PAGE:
Of course, if you want the full book, you can get Cardinal, I mean, Hans' complete cardinal guide to planning for and living in retirement. Well, as always, Tom, it's been so much fun. Thank you. Tom Scott Thank you.

Darrell Bock God bless. The opinions expressed by Hans Schile and guests on this show are their own and do not reflect the opinions of this radio station. All statements and opinions expressed are based upon information considered reliable, although it should not be relied upon as such.

Any statements or opinions are subject to change without notice. Investments involve risk, and unless otherwise stated, are not guaranteed. Past performance cannot be used as an indicator to determine future results. Any strategies mentioned may not be suitable for everyone. Information expressed does not take into account your specific situation or objectives and is not intended as recommendations appropriate for you. Before acting on any information mentioned, please consult with a qualified tax or investment advisor to determine if it's suitable for your specific situation.

Finishing Whale is designed to provide accurate and authoritative information with regard to the subject covered. Investment Advisory Services offered through Brookstone Capital Management, LLC, abbreviated BCM, a registered investment advisor. BCM and Cardinal Advisors are independent of each other.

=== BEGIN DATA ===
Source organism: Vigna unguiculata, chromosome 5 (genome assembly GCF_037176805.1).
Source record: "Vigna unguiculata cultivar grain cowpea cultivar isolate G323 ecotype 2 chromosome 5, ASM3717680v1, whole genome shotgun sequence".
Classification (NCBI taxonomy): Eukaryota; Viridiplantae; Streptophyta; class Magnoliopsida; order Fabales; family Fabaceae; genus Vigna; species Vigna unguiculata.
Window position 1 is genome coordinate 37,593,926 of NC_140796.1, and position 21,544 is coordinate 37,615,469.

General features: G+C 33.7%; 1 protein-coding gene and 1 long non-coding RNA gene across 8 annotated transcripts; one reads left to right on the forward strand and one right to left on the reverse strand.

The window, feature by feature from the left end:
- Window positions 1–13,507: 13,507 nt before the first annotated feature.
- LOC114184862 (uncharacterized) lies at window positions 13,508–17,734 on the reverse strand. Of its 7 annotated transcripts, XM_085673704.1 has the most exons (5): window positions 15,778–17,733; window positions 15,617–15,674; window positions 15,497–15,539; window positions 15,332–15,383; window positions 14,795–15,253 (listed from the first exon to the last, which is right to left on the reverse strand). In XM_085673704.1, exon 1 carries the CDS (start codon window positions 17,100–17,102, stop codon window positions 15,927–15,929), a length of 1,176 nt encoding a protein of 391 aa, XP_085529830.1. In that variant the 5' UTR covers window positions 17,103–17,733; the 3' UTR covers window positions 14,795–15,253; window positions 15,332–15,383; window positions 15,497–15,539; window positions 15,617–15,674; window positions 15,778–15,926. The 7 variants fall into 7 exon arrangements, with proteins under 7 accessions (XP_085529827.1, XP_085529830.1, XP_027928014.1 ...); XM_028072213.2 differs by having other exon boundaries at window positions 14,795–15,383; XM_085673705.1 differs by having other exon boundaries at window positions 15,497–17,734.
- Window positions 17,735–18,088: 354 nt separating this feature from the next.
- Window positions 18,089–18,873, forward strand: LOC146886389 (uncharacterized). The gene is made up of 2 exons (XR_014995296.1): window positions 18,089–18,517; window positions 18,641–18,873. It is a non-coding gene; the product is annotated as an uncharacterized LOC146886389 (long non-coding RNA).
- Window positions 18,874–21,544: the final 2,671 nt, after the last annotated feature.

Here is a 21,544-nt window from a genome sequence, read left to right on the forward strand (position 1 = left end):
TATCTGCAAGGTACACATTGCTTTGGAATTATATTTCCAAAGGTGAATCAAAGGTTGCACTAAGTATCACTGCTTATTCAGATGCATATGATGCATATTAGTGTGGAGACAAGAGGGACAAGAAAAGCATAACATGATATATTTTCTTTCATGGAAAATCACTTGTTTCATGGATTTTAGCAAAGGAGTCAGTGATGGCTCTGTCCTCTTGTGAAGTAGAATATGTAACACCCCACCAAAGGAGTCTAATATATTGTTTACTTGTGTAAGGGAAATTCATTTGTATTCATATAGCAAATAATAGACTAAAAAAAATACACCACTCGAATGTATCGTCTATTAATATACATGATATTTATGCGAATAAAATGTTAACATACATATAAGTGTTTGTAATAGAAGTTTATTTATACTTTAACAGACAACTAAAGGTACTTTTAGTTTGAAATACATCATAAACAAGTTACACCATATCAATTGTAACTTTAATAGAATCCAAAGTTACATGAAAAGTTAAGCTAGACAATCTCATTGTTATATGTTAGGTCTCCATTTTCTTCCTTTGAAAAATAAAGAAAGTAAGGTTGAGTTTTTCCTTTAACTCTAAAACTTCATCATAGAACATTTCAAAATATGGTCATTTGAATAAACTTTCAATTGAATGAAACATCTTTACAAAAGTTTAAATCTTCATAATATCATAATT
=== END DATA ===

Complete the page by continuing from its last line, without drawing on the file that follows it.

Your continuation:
Insurance products and services are not offered through BCM, but are offered and sold through individually licensed and appointed agents. Cardinal Advisors is not affiliated with or endorsed by the Social Security Administration or any other government agency. We hope you enjoyed Finishing Whale, brought to you by Visit for free downloads of this show or previous shows on topics such as Social Security, Medicare, IRAs, long-term care, life insurance, investments, and taxes, as well as Hans' best-selling book, The Complete Cardinal Guide to Planning for and Living in Retirement, and The Workbook. Once again, for dozens of free resources, past shows, or to get Hans' book, go to If you have a question, comment, or suggestion for future shows, click on the Finishing Whale radio show on the website and send us a word. Once again, that's This is the Truth Network.
Whisper: medium.en / 2024-02-10 10:33:28 / 2024-02-10 10:46:05 / 13